I saw one of my fellow students from my MA yesterday. I could remember her writing vividly, even though it was more than ten years ago. It was confident, imaginative, polished. I was all too aware how far behind my work was compared to hers when we had to read out in class. I was also aware that my talent, such as it was, was pretty meagre next to hers.
I had similar feelings with the first creative writing class I went to. One student shone, her work far better than any one else's. I struggled with the exercises, especially free writing - there's something about being told to write now this minute that freezes my brain - but this student was brilliant. The words flowed, her imagination apparently boundless, flair and intelligence combined into delightful prose.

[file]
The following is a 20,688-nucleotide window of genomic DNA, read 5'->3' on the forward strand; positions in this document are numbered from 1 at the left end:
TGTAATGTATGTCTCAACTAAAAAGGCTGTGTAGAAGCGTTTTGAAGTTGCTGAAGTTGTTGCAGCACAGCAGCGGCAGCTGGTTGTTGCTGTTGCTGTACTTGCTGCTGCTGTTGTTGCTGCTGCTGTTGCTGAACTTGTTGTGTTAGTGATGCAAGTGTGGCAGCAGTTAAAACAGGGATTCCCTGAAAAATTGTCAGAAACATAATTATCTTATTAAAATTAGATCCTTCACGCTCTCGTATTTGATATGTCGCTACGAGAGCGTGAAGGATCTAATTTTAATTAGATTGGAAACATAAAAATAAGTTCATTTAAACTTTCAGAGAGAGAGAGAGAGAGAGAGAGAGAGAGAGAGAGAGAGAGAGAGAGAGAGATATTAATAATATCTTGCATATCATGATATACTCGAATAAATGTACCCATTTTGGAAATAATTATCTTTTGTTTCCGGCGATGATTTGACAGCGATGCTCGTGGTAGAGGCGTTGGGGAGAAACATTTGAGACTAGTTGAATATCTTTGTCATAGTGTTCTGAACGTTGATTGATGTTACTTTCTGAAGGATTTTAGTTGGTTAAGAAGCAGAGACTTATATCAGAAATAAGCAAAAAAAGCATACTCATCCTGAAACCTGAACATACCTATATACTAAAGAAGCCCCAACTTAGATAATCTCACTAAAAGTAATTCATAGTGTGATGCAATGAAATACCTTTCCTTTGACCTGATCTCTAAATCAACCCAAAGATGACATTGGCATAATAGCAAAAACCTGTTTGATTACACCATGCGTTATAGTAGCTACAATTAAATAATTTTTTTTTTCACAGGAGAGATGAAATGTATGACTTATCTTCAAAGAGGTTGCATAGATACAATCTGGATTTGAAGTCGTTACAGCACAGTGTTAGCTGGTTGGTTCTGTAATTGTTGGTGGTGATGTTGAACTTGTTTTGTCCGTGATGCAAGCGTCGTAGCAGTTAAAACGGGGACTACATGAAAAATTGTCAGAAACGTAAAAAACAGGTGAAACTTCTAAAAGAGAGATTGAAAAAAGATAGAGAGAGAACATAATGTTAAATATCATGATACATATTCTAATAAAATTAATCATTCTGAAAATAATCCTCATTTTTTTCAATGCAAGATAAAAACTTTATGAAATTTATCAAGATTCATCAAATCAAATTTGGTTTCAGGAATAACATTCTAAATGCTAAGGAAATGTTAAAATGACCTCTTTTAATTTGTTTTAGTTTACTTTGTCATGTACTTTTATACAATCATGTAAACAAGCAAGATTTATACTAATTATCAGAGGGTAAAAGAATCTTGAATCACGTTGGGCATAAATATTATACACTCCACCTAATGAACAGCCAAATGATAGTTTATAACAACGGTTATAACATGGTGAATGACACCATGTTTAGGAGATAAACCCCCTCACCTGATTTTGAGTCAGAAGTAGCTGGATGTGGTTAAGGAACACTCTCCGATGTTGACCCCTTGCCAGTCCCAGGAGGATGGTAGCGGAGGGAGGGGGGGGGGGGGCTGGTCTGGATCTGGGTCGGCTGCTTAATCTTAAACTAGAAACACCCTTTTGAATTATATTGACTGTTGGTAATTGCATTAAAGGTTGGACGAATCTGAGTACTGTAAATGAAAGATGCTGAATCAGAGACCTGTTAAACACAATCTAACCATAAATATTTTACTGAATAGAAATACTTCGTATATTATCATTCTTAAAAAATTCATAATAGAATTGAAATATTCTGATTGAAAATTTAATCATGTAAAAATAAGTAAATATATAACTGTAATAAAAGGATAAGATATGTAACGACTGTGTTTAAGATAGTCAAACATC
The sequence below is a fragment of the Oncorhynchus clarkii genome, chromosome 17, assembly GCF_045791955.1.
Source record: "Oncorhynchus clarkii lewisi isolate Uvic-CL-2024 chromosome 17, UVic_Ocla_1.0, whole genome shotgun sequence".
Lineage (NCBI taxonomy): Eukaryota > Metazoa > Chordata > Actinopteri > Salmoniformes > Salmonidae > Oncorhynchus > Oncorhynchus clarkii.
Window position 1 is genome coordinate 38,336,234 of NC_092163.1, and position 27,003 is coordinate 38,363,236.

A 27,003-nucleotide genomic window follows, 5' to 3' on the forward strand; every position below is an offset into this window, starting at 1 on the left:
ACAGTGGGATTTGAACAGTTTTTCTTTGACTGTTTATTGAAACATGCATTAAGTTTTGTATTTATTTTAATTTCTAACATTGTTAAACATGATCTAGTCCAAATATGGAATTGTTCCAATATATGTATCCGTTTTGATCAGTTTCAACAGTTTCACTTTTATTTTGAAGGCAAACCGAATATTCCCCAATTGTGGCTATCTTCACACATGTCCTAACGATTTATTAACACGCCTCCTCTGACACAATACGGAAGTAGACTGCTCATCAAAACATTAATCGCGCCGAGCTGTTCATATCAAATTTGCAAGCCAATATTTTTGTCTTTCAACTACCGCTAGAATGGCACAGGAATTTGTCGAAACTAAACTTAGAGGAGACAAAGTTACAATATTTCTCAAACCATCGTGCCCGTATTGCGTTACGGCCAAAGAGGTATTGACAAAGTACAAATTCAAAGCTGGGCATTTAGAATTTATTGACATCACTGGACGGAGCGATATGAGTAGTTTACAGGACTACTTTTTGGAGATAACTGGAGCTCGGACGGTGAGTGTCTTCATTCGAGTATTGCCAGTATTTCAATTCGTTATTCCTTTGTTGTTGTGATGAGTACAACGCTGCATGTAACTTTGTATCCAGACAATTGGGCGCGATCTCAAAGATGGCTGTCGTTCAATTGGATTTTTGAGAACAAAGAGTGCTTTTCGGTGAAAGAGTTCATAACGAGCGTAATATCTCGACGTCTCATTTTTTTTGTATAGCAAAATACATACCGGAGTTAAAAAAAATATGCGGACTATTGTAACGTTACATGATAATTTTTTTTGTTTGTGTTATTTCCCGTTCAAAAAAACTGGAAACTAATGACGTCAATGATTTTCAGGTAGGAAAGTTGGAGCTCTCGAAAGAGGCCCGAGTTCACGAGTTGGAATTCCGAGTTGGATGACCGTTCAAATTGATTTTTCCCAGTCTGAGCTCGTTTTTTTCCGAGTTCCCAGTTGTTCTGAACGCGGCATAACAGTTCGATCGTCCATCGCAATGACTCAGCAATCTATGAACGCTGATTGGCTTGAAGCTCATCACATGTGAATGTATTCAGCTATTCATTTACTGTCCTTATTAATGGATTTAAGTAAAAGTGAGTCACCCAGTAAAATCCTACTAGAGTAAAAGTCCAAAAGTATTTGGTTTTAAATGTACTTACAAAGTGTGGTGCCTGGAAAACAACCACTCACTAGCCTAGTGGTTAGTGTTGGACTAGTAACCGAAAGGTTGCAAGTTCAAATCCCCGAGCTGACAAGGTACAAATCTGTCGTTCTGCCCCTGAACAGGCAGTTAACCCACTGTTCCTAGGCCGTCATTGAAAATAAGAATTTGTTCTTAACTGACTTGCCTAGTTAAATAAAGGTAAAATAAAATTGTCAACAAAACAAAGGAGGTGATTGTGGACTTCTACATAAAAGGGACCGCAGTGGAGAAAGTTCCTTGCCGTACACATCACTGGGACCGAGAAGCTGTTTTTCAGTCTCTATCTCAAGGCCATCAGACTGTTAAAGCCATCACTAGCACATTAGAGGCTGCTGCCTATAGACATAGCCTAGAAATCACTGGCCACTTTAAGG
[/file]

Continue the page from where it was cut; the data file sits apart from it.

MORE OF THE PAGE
Two writers with immense talent. And yet, and yet....
And yet I am published, and they aren't. I remember my fellow MA student when we graduated, how she announced that she'd finish her novel if an agent or publisher was interested, but wouldn't waste her time otherwise. I don't know what happened, but she told me yesterday she never bothered finishing the novel.
I remember the other student I was so overawed by, and know that she - despite interested enquiries from agents and publishers - refused point blank to even consider changing a single word of her novel. She was desperately disappointed not to be published, but couldn't see that her attitude was holding her back.
I remember them, and realise that sheer natural talent on its own isn't enough to make a writer. Of course some talent is needed, and that's something you can't teach. But to be published a whole raft of abilities are needed and close to the top of the list are the ability to finish work, and the ability to work with others.
Which I find pretty comforting, speaking as a person with a small amount of natural talent, because those are things we can all learn to do.